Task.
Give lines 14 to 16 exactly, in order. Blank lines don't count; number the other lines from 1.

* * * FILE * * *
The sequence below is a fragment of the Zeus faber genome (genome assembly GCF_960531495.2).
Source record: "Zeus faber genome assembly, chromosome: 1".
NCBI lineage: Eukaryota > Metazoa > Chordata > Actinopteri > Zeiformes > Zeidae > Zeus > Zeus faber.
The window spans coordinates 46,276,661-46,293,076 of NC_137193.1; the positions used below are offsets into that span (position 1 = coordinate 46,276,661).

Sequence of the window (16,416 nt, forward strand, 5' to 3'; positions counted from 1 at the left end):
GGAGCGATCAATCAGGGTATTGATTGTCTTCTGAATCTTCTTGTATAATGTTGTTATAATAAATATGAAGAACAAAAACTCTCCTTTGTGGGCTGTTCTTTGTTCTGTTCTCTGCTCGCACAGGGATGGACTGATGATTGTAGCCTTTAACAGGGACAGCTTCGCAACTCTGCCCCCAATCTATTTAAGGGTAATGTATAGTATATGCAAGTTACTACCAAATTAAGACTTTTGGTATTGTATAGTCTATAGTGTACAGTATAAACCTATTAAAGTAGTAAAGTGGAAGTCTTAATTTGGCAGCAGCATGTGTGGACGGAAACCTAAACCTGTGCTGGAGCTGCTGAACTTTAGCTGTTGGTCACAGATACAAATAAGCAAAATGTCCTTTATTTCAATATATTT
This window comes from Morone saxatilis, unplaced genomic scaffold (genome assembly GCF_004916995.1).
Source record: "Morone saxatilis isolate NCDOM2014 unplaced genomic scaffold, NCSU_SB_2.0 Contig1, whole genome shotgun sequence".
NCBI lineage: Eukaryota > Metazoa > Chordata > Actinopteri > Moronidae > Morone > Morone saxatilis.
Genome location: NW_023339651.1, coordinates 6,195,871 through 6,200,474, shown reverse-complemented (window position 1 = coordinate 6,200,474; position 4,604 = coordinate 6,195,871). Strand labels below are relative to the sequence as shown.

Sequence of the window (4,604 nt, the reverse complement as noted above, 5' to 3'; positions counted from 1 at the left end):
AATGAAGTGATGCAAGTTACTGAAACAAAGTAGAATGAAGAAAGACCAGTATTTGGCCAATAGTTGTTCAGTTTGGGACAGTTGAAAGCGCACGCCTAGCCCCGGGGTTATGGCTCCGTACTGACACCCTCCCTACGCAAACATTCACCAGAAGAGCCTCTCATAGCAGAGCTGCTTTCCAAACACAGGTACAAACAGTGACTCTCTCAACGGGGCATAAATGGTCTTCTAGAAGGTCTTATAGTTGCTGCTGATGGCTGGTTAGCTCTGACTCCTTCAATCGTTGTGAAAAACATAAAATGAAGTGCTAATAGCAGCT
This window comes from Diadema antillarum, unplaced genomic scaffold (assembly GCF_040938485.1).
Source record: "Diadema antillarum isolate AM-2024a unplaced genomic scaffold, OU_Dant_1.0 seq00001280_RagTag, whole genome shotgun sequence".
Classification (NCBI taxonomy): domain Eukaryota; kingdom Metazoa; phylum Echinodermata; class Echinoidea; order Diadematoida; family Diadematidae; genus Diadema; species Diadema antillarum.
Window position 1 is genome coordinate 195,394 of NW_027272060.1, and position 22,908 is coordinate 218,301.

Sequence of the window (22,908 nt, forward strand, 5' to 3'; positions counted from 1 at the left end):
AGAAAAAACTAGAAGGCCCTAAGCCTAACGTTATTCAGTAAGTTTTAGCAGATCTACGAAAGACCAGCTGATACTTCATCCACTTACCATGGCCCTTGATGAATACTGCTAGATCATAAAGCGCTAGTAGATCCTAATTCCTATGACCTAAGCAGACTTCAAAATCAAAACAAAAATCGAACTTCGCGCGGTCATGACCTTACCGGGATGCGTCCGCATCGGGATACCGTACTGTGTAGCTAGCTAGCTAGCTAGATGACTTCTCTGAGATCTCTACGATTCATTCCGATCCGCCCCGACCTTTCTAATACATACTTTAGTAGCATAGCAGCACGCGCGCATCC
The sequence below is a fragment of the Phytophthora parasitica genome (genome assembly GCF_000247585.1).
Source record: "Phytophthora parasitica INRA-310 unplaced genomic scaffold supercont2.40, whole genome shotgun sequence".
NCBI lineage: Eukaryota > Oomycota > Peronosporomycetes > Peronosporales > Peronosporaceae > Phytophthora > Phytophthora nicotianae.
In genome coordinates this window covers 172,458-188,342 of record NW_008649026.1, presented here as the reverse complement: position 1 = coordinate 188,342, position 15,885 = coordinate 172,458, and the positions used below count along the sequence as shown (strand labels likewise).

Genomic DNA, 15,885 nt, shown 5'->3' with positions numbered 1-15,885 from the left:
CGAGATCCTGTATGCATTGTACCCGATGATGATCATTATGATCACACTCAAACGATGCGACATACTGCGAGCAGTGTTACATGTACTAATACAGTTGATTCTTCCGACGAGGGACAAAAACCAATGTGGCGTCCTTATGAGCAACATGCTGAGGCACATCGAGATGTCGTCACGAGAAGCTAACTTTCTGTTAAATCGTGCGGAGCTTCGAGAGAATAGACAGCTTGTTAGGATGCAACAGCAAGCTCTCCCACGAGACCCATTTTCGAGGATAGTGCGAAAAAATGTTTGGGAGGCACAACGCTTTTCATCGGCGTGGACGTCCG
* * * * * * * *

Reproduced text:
Source record: "Diadema antillarum isolate AM-2024a unplaced genomic scaffold, OU_Dant_1.0 seq00001280_RagTag, whole genome shotgun sequence".
Classification (NCBI taxonomy): domain Eukaryota; kingdom Metazoa; phylum Echinodermata; class Echinoidea; order Diadematoida; family Diadematidae; genus Diadema; species Diadema antillarum.
Window position 1 is genome coordinate 195,394 of NW_027272060.1, and position 22,908 is coordinate 218,301.